It’s been a while since we checked in on Donald Trump’s little feud against TikTok, which is based on the fact that it’s owned by a Chinese company (ByteDance) and has supposedly been taking data from American customer accounts and storing it on Chinese servers (a claim that seems to be supported by little to no evidence), but there have been some interesting moves in the last month or so. Trump had originally ordered that TikTok be pulled from mobile download stores on September 20 ahead of an outright ban on November 12, but the September 20 deadline was allowed to pass after Walmart and a tech company called Oracle announced plans to take over partial ownership of TikTok operations. (Oracle, for the record, is run by a Trumper, but there’s certainly no reason to think there’s anything questionable about that.)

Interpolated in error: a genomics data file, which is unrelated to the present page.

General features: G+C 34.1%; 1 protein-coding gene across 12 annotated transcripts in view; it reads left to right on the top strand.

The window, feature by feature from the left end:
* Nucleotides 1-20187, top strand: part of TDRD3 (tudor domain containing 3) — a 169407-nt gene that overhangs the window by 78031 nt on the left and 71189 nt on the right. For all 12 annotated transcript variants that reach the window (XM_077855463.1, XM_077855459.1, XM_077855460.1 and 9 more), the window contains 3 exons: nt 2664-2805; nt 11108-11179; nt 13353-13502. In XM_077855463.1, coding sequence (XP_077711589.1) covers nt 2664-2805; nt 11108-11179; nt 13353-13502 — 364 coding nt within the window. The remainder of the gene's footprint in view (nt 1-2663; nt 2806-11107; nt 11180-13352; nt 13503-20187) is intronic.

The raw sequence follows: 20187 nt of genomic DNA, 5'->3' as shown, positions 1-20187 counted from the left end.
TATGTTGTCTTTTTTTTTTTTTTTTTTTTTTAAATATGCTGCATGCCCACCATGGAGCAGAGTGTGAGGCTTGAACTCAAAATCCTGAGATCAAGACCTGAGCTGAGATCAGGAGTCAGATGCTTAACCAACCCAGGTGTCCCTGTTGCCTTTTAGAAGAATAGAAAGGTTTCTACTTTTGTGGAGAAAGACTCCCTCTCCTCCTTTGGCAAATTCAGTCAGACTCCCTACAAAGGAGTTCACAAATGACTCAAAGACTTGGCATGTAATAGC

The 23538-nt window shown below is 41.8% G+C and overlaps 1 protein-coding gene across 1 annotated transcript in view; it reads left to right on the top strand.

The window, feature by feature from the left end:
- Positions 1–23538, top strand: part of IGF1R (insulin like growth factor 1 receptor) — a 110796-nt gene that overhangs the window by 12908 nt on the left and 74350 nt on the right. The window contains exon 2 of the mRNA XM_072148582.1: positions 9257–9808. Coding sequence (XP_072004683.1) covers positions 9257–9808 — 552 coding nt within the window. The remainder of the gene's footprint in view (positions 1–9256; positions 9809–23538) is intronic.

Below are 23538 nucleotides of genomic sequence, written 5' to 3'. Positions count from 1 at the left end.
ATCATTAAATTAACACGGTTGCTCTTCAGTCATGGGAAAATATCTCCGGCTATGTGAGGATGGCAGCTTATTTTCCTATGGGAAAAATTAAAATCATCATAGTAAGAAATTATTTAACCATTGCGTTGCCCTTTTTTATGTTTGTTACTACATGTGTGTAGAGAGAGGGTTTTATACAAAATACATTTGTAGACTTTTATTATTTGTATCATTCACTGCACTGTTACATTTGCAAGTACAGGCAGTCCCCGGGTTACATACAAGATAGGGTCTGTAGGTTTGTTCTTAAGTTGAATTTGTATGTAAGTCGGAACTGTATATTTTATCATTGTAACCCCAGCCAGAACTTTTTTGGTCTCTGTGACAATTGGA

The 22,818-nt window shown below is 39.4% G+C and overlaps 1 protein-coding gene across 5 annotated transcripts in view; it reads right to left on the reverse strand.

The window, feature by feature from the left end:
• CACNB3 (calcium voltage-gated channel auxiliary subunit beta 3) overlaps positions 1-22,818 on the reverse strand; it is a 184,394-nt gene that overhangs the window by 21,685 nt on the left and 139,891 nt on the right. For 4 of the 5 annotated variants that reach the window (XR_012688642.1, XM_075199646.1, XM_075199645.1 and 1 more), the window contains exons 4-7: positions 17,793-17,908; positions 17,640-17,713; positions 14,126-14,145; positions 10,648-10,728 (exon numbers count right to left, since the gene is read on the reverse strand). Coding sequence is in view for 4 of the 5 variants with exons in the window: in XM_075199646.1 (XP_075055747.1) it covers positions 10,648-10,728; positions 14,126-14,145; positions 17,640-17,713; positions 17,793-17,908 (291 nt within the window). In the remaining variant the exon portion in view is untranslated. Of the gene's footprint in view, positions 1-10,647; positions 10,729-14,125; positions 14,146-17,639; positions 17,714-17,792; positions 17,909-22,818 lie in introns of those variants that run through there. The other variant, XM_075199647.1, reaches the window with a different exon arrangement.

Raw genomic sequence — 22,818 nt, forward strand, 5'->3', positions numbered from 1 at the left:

Now there are disagreements about what that means, with ByteDance saying that it would still own the majority of TikTok and Oracle saying that ByteDance would own none of it, so a second deadline for TikTok to be pulled from app stores was put in place for September 27. That ban also didn’t come to pass, because—as reported by The Washington Post—U.S. District Judge Carl J. Nichols (a Trump appointee) stepped in hours before the deadline and declared that TikTok hadn’t been given sufficient time to defend itself against Trump’s accusations, referring to the original executive order that banned TikTok as a “largely unilateral decision with very little opportunity for plaintiffs to be heard.”
So TikTok lives to fight another day, but the judge did not throw out the November 12 deadline, so if TikTok can’t make a convincing case about how it’s not storing American user data on servers that could be accessed by the Chinese government, it could actually get banned for real by then.